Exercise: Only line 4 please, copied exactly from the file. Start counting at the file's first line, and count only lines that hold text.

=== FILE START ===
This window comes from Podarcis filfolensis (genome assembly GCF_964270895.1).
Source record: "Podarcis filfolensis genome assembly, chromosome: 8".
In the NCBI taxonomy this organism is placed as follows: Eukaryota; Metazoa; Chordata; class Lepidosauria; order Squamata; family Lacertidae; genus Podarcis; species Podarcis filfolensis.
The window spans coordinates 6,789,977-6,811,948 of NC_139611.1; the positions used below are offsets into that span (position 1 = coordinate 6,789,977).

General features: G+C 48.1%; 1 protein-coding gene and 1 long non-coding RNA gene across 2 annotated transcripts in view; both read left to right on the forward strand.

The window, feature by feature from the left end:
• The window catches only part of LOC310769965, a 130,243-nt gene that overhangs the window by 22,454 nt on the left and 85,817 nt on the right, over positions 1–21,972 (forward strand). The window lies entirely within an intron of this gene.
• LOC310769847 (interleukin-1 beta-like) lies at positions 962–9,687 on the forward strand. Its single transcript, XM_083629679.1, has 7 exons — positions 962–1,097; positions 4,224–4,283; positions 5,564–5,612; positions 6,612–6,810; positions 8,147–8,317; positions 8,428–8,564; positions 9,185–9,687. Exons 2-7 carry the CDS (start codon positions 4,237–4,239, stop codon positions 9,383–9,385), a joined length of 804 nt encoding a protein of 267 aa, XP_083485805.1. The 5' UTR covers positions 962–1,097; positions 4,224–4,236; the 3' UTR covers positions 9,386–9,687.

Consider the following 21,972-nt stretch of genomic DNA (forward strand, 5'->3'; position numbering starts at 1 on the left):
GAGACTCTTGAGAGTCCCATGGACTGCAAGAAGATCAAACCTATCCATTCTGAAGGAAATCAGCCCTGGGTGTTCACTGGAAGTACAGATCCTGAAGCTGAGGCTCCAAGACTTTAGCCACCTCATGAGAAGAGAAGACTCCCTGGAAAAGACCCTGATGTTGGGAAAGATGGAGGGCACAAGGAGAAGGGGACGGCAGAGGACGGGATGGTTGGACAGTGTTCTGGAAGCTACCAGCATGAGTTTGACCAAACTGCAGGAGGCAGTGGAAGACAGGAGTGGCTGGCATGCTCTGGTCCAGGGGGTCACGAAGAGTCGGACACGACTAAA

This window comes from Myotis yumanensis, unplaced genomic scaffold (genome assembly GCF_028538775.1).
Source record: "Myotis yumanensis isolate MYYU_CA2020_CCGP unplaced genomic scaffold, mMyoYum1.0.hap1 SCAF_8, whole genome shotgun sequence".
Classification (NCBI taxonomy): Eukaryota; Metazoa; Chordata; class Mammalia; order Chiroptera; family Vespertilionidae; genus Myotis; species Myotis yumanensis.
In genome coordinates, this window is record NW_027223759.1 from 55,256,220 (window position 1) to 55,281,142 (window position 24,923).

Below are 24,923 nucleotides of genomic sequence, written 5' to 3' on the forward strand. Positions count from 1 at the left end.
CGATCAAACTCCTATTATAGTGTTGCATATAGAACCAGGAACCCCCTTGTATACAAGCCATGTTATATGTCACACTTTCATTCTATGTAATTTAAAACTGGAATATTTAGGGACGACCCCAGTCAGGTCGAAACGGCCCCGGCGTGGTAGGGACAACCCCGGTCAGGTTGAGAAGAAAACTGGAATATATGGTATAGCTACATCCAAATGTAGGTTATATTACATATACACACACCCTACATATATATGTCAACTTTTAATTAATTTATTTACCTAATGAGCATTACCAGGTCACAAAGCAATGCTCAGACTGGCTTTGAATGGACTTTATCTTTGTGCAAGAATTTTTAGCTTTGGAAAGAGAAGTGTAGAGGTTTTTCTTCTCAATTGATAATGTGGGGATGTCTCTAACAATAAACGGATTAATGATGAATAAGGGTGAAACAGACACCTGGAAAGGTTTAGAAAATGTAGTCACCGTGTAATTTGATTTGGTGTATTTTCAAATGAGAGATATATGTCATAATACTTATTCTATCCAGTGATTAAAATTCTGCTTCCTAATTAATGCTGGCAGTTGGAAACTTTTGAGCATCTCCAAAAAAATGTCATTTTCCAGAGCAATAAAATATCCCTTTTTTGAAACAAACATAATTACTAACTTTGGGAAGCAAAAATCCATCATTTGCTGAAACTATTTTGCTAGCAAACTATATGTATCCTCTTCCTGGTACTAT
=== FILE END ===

The window spans coordinates 6,789,977-6,811,948 of NC_139611.1; the positions used below are offsets into that span (position 1 = coordinate 6,789,977).